SEARCH

SEARCH BY CITATION

Keywords:

  • Intention to report for work;
  • emergency events;
  • self-efficacy;
  • risk appraisal

Abstract

Purpose

This study investigates the effect of personal characteristics and organizational factors on nurses’ intention to report for work in a national emergency.

Design

A convenience sample was drawn of 243 Israeli registered nurses. A structured self-administered questionnaire collected data on (a) intention to report for work, (b) barriers preventing nurses from reporting for work, (c) perceived self-efficacy in emergency conditions, (d) risk appraisal of health hazards, (e) knowledge of nurses’ roles in emergency work, (f) access to institutional support services, and (g) reporting to work in a past emergency.

Methods

Data were analyzed by descriptive statistics, Pearson correlation coefficients, t tests, and multiple regression analysis.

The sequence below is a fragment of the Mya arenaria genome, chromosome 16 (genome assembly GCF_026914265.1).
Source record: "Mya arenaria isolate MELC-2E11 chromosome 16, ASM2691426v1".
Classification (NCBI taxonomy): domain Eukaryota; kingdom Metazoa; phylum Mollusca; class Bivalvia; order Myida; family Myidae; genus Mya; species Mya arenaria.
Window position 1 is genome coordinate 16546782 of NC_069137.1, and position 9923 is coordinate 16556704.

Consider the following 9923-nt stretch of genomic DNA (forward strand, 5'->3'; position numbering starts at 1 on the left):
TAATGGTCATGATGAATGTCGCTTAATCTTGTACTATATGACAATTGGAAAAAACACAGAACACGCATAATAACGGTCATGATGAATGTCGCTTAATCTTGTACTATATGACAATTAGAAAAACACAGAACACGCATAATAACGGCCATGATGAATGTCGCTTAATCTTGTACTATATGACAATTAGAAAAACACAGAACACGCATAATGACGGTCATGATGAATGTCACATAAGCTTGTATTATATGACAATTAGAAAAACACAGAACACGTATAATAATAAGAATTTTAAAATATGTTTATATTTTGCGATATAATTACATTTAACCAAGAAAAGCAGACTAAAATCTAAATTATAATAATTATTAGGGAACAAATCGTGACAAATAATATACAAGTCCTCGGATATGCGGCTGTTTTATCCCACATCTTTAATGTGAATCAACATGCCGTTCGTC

Findings

Less than half of the nurses who said they had been asked to report for work in a past emergency had actually done so. The major barrier to reporting for work was childcare demands. There was a significant correlation between perceived knowledge, risk appraisal, self-efficacy, and intention to report. Self-efficacy, risk appraisal, working through an earlier emergency, perceived knowledge, and full or part-time working altogether.

Conclusions

Personal factors, such as perceived knowledge, risk appraisal, and self-efficacy, are more important to Israeli nurses than objective barriers in preventing them from reporting for emergency work. The level of perceived knowledge as to the demands on and duties of nurses in a large-scale emergency is low. Self-efficacy enhancing activities need to be introduced into nurse training for emergency preparedness.

Clinical Relevance

This study makes an important contribution to research on the importance of perceived self-efficacy in the context of disaster planning.